Easter Idea Blog – Ideas for Easter Crafts, Easter Decorations, Easter Dinner and Easter Flowers




Please tell me some holidays from austria except christmas and easter…..and please tell me some recipes that go with them

sammy — why would you not want to reckonise the birth and death of Jesus Christ.

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Pavlova

The Pavlova is a dessert invented in Australia and named are the great ballet dancer Anna Pavlova. Pavlova is a wonderful summer holiday dessert – and therefore makes a regular appearnace on many Australian Christmas menus.:

3 egg whites
1 pinch of salt
3/4 cup of castor sugar
1/4 cup of white sugar
1 tablespoon of cornflour
1 teaspoon of lemon juice
300 ml / ½ pints of cream
kiwifruit or strawberries for garnish

Preheat the oven to 150°C, 300°F or gas mark 2 (the temperature is reduced for baking). Beat the egg whites to a foam, add the salt and beat until soft peaks form which fold over when the beater is removed. Slowly beat in the castor sugar, beating well after each addition. Keep beating until the mixture is stiff and the peaks stand up when the beater is removed. Mix together the white sugar and cornflour. Lightly fold into the meringue with the lemon juice.

Line an oven tray with baking paper. Spread the meringue into a circle and pipe a decoration around the edge or swirl with a spoon if desired. Bake in a cool oven (80°C or 180°F) for 2 to 2½ hours. Turn off the heat and leave in the oven overnight to cool.

Top with whipped cream and decorate with sliced kiwifruit, sliced strawberries, passionfruit, or just about any tropical fruit, just before serving.
References :
http://www.californiamall.com/holidaytraditions/traditions-Australia.htm

Catholic holidays are celebrated in Austria, such as Ascension Day, here is some history adn a recipe for dumplings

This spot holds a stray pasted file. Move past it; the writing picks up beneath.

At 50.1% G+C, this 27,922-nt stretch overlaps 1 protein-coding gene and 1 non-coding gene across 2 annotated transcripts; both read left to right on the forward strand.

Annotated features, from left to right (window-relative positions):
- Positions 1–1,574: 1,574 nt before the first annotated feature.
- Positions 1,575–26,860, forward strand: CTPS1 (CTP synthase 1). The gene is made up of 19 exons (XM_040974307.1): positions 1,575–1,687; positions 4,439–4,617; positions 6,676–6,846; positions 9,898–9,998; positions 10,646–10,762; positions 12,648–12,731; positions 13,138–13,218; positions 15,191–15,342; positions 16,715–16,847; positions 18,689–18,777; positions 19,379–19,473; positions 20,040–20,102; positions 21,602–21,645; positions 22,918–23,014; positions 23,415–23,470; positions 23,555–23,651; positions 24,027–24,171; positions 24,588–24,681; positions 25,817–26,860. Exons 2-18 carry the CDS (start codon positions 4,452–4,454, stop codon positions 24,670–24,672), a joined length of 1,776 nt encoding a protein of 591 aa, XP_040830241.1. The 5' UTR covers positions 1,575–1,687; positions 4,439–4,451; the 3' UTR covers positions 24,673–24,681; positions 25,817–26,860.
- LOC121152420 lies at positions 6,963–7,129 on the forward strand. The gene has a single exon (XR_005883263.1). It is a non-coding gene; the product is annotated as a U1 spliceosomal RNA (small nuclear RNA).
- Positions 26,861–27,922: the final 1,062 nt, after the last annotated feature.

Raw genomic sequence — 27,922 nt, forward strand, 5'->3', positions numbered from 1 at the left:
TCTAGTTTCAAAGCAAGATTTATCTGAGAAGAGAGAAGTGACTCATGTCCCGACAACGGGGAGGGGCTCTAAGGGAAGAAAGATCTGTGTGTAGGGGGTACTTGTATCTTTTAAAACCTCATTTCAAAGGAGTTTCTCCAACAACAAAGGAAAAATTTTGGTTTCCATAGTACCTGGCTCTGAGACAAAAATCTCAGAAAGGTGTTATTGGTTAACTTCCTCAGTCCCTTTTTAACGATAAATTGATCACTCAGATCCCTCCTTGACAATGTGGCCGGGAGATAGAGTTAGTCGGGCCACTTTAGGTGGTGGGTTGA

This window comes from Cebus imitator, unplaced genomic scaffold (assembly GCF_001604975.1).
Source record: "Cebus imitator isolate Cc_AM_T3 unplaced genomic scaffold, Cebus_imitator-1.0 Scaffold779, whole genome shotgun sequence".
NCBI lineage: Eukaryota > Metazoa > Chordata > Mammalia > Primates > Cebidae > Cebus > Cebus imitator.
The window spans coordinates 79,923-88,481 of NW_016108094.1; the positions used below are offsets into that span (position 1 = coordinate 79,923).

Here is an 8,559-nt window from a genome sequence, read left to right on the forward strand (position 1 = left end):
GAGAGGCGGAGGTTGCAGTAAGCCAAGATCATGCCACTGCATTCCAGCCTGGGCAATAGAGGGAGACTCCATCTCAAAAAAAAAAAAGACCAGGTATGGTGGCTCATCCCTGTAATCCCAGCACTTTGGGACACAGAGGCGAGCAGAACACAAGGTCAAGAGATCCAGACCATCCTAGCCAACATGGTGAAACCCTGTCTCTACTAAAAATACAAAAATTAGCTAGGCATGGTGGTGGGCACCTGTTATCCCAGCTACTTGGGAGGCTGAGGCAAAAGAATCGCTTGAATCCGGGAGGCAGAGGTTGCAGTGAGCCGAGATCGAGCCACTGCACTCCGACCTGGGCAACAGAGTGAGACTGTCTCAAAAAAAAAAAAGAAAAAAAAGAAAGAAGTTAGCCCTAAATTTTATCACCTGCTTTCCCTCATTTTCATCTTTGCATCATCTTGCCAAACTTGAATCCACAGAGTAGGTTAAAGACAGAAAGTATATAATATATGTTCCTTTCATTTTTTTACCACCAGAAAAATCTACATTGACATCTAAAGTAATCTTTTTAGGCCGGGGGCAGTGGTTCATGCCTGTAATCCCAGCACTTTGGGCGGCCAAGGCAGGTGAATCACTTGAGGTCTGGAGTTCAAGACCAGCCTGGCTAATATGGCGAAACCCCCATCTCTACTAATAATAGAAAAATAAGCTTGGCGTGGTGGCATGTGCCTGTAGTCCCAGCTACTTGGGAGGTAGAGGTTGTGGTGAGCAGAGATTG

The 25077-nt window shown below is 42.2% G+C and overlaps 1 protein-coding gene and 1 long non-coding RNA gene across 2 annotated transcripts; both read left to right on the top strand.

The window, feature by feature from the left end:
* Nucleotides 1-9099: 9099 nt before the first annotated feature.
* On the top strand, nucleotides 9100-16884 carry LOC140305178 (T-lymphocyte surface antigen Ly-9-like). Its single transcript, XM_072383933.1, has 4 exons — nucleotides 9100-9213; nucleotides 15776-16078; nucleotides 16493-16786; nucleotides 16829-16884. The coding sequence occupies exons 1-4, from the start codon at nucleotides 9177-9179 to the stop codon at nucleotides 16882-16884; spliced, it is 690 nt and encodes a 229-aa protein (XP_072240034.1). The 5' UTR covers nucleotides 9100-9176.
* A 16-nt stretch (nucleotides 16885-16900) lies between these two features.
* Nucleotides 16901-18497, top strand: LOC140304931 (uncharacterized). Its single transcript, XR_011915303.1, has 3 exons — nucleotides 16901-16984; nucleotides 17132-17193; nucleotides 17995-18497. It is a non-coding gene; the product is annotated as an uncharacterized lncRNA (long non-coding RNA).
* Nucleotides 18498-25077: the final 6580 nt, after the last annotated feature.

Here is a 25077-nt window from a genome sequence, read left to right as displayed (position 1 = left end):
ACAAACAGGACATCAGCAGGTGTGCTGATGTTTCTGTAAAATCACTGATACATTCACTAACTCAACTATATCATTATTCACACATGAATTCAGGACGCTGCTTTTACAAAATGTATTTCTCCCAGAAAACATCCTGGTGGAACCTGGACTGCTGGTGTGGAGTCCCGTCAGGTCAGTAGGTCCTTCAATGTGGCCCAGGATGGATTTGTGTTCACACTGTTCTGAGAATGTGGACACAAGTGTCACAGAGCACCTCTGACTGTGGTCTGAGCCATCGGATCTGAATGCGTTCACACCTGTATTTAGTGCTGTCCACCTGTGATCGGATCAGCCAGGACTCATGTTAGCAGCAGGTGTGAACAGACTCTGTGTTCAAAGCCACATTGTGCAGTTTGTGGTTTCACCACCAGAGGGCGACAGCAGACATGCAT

Tyrolean Speckknoedel (Bacon Dumplings)
300 grams of stale bread rolls

100 grams of smoked bacon (Speck)
1/2 onion
10 grams butter, melted
3 eggs
1/4 liter milk
4 tablespoons chopped parsley
Salt to season: pepper and chives, optional
1 – 2 tablespoons flour
Cut the bread rolls into cubes approximatly 1 cm / 1/2 inch wide, and place in a bowl. Cube the bacon small and saute over medium heat until it starts to go translucent. Peel and chop the onion finely: sauté with the bacon until the onions too become translucent. Add the two spoonfuls of parsley: continue to sauté.

Add the sauteed mixture to the cubed bread. Beat the eggs and milk together: add to the bread mixture with the rest of the parsley. Sprinkle in the flour and add the butter, season with salt and pepper, and mix well to blend all the ingredients. (Many veteran dumpling-makers will insist that the best way to do this is with the hands.) Allow to rest for 30 minutes.

Bring to a boil at least three quarts / liters of salted water. Reduce to a simmer. With your hands, form the dumpling mixture into six balls. Add gently to the boiling water and cook for approximately fifteen minutes.

Serve beside a hearty stew, or in a clear soup or hot broth. Leftover semmelknödel are often served as an appetizer — cold, in slices, with a hot meat sauce poured over.

Feast of the Ascension
The fortieth day after Easter Sunday, commemorating the Ascension of Christ into heaven, according to Mark 16:19, Luke 24:51, and Acts 1:2.

In the Eastern Church this feast was known as analepsis, the taking up, and also as the episozomene, the salvation, denoting that by ascending into His glory Christ completed the work of our redemption. The terms used in the West, ascensio and, occasionally, ascensa, signify that Christ was raised up by His own powers. Tradition designates Mount Olivet near Bethany as the place where Christ left the earth. The feast falls on Thursday. It is one of the Ecumenical feasts ranking with the feasts of the Passion, of Easter and of Pentecost among the most solemn in the calendar, has a vigil and, since the fifteenth century, an octave which is set apart for a novena of preparation for Pentecost, in accordance with the directions of Leo XIII.
References :

sammy — why would you not want to reckonise the birth and death of Jesus Christ.
References :

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